It is easy for unregenerate mankind to attempt to provide for his or her salvation. Human methods did not work in the past, and they are no more effective in our day. “For if, when were enemies, we were reconciled to God by the death of his son, much more, being reconciled, we shall be saved by his life.” Romans 5:10. The “life” that the apostle described is “life on the highest plane.” This is the “life” that was lost in the Garden of Eden (Genesis 3:1-6), but was renewed by our Lord.

The spiritual relationship that is now available to all mankind has come to us through the “atonement.” “And not only so, but we also joy in God through our Lord Jesus Christ, by whom we have now received the atonement.” Romans 5:11.

The first readers Rome knew that they had received forgiveness for personal sins. Their lives were now to be lived as “perfect” before God — not perfect the human level. Paul reminded these people that they could now live “free from the law of sin and death.” Romans 8:2. The “law of sin” no longer had dominion over them. See Romans 7:25. These believers needed assurance — “What shall we then say to these things? If God be for us, who can be against us?” Romans 8:31

All believers can rest in the divine plan. “He that spared not his own Son, but delivered him up for us all, how shall he not with him also freely give us all things? Who shall lay anything to the charge of God's elect? It is God that justifieth.” Romans 8:32, 33. Humans can hurl all kinds of accusations toward any other individuals. There seems to always be “open season” on the people who are serving God. Paul wrote, “Who is he that condemneth? It is Christ that died, yea rather, that is risen again, who is even at the right hand of God, who also maketh intercession for us.” Romans 8:34.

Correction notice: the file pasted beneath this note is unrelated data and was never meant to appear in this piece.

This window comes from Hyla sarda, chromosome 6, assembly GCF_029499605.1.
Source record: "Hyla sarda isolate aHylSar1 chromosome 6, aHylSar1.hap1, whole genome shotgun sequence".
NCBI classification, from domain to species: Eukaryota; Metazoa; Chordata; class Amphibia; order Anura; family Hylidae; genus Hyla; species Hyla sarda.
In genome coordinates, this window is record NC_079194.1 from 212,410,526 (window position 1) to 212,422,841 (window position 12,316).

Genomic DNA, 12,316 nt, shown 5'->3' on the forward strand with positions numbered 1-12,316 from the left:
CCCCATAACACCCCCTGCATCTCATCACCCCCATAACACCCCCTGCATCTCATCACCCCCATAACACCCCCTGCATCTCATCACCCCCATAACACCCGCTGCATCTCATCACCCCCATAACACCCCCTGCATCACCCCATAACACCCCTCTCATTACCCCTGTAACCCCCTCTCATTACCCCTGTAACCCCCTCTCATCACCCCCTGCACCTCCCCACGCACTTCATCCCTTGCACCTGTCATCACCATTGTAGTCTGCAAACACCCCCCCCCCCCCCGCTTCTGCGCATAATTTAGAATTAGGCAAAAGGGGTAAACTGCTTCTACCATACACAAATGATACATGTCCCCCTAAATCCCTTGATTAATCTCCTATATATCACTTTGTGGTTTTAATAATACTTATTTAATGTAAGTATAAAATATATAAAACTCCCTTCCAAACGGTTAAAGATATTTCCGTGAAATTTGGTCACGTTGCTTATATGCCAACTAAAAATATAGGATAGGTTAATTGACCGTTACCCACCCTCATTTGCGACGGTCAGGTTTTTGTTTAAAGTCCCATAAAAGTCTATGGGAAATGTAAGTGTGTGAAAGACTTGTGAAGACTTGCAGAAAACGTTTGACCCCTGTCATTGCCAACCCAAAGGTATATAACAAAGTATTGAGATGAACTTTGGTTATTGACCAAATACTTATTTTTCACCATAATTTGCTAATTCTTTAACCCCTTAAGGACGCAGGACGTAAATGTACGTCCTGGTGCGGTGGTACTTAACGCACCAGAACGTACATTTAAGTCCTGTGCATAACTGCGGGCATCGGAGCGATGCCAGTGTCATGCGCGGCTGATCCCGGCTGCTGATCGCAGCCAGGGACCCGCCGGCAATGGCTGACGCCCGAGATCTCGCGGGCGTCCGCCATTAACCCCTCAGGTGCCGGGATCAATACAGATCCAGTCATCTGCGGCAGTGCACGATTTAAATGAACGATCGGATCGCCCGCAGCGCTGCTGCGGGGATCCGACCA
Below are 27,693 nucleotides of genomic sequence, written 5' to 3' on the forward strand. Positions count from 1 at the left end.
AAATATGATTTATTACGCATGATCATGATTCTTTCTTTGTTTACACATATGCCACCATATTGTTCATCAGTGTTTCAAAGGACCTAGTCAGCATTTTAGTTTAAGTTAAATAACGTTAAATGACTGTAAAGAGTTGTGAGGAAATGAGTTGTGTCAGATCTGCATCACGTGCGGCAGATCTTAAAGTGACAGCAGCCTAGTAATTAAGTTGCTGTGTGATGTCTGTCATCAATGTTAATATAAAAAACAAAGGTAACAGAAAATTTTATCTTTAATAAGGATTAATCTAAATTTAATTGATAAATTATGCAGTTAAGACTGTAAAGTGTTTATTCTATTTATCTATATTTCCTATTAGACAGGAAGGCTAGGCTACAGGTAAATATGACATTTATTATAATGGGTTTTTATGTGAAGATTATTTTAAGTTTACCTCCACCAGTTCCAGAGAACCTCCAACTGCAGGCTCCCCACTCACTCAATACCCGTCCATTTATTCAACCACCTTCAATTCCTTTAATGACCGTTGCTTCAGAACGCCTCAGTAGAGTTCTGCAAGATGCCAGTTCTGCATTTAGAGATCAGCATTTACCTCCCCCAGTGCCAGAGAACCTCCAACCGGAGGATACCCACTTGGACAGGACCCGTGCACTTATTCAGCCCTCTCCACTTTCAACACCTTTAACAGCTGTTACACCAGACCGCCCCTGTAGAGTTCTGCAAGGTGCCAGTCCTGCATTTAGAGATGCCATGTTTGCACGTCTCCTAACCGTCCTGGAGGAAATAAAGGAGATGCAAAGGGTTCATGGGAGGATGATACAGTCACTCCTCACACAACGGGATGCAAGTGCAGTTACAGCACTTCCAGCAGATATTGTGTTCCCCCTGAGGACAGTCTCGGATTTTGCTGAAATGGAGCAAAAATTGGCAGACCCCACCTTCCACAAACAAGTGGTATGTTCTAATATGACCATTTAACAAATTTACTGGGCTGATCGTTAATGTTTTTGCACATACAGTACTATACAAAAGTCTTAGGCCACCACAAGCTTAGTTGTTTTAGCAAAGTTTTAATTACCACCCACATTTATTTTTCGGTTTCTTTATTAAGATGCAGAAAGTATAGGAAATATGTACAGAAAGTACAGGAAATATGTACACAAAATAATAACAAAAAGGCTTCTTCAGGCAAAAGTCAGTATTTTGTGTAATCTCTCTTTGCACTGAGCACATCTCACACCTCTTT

The apostle asked a question that has been debated in religious circles for centuries. The answer is simple, if one will read the Record with an open mind — “Who shall separate us from the love of Christ?” Romans 8:35. The list of outward conditions can never touch the “love of God,” regarding the human race. He loved our race enough to provide a Savior. That love has never changed. Paul concluded, “Nay in all these things we are more than conquerors through him that loved us.” Romans 8:37. Thus, circumstances cannot “separate us from the love of God, which is in Christ Jesus our Lord.” Romans 8:39.

Rev. James C. Temples’ Sunday School Lesson has appeared in the Early County News each week since 1967. A native of Early County, Rev. Temples taught in public schools 32 years and 10 years at Southeastern College of Assemblies of God, in Lakeland, Fla. He also served as pastor and evangelist during those years. He can be contacted at P.O. Box 1484, Swainsboro, GA 30401; 478, 299, 2068. Email: jctjet@aol.com.